This article will mainly focus on house training puppies, but the advice given can generally be applied to house training dogs of any age.
The key to successfully house training dogs or puppies is timing, consistency and patience. Most dogs learn very quickly, but a lot of new dog owners mistakenly allow their dogs to have unrestricted access to the home - Ffor puppies this can be dangerous.
While it may seem like you’re giving your puppy freedom, you’re actually encouraging him to potentially have accidents all over the house, and increasing his risk of chewing electrical wires and swallowing things that could choke your pup or cause a blockage.
Also, once your dog pees or poops in a particular spot, he will go back to that same spot over and over again. If he pees on carpet you'll want to make sure you do a good job of removing every last trace of it as he will be able to smell even the slightest hint of urine.
When house training dogs or pups it’s necessary to contain them in one area when you first bring them home – preferably in a crate, which we'll talk about a little more further down.
It's crucial to understand that puppies have very weak bladder muscles, so they will have more accidents than older dogs. There are however definite times when they are more likely to go potty:
Approximately 5-10 minutes after eating
After taking a nap
Right before bed time
Watch For The Signs
Puppies, actually all dogs, exhibit signals when they are about to poop or pee. They pace back and forth in a particular area and sniff the ground, as if trying to determine the perfect spot. They may even whine or whimper.
Will You Be Training Him To Go Indoors or Outdoors?
You will need to determine whether you want your dog to be trained to go indoors or outdoors. If you want to train your dog to do both, it’s important to only focus on one method at a time.
Usually apartment dwellers benefit the most from house training their dogs to go indoors, because they don’t have the benefit of a backyard. Also, it’s difficult to pick up your dog and race down a flight of stairs when you suddenly realize he’s about to poop.
In this situation it’s easier to house train dogs to go indoors on pads or newspaper. You will have to set up a schedule in order to know when your puppy needs to go.
Here is a typical schedule that you can follow. Of course, you can tailor this to suit your own personal requirements:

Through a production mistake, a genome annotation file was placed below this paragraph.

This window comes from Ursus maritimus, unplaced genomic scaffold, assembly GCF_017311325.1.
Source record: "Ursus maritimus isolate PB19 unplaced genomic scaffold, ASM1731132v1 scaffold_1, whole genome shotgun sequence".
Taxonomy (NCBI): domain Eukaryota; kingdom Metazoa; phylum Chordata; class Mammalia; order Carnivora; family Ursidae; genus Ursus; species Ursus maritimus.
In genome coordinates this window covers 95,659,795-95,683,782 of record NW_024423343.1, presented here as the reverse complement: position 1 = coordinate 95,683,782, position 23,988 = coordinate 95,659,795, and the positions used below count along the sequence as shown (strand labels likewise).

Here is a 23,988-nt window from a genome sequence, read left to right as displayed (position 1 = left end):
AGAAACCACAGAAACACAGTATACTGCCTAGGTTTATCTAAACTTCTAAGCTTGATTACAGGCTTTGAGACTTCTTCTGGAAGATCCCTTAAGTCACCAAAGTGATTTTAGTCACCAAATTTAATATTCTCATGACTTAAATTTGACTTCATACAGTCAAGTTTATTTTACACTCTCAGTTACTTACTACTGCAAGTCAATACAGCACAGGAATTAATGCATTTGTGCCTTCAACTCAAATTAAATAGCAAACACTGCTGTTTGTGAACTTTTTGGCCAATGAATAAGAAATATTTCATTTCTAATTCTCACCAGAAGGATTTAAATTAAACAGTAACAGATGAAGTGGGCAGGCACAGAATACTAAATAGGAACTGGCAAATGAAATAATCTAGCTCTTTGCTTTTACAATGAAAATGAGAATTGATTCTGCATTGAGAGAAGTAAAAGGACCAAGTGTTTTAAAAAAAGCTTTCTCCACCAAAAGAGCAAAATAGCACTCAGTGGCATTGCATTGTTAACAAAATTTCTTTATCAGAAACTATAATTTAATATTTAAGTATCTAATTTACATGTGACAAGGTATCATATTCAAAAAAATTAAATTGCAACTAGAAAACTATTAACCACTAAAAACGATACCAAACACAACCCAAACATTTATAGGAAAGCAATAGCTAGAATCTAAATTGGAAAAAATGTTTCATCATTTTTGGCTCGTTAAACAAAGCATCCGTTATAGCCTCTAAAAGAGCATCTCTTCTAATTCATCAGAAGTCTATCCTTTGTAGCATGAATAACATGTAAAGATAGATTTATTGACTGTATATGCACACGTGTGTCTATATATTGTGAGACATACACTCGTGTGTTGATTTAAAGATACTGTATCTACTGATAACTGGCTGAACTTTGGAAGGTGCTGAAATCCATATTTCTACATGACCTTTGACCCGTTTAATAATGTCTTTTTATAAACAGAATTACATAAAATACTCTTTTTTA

House Training Schedule For A Puppy
(An older dog will need to empty his bladder after waking up in the morning, eating, exercise and before going to sleep at night.)
- 7am Wakes – Toilet/wee pad
- 9am First meal, then toilet
- 11am Sleep
- 1pm Second meal, then toilet
- 3pm Sleep
- 5pm Play time, then toilet
- 7pm Third meal, then toilet
- 9pm Sleep
- 11pm Toilet visit before bed
Stay Home Initially To Train Your Dog
If you haven't brought your dog or puppy home yet, it's strongly advise you take some time off work so you can be with him consistently.
The first few weeks are crucial in terms of house training dogs and they need you to be there to show them where it’s acceptable to go. You might be able to think of better ways to spend your vacation time, but apart from making potty training go more smoothly it will help you and your dog bond more quickly, and having someone around will make it easier for a young puppy to adjust to life without its litter mates and mother.
The fastest way to house train dogs is via crate training. Buy a crate that’s large enough for the dog or puppy to stand, stretch and sleep. He should not be able to roam around freely in his crate.
The idea behind crate training is that dogs don’t poop where they sleep and eat, and his crate is where he will be sleeping and eating. Try not to keep your puppy in his crate any longer than 2 – 3 hours at a time.
After 2 – 3 hours, let him out of his crate and watch him carefully for signs of sniffing and pacing. When you see him start to go potty, pick him up quickly and take him to his pad or newspaper.
Supervise Your Puppy at All Times
Always be mindful of how long your puppy is in his crate. Between crate training sessions, let your puppy out, play with him, and always keep a sharp eye on him so he doesn’t have accidents.
Accidents will happen though, so be patient and never scold your puppy or get angry with him. Also, never use his crate as a punishing device. His crate is his den and he should be allowed to view it as his sanctuary.
Follow these tips for house training dogs and puppies and in no time you’ll have a potty trained pooch you can confidently leave at home for several hours at a time.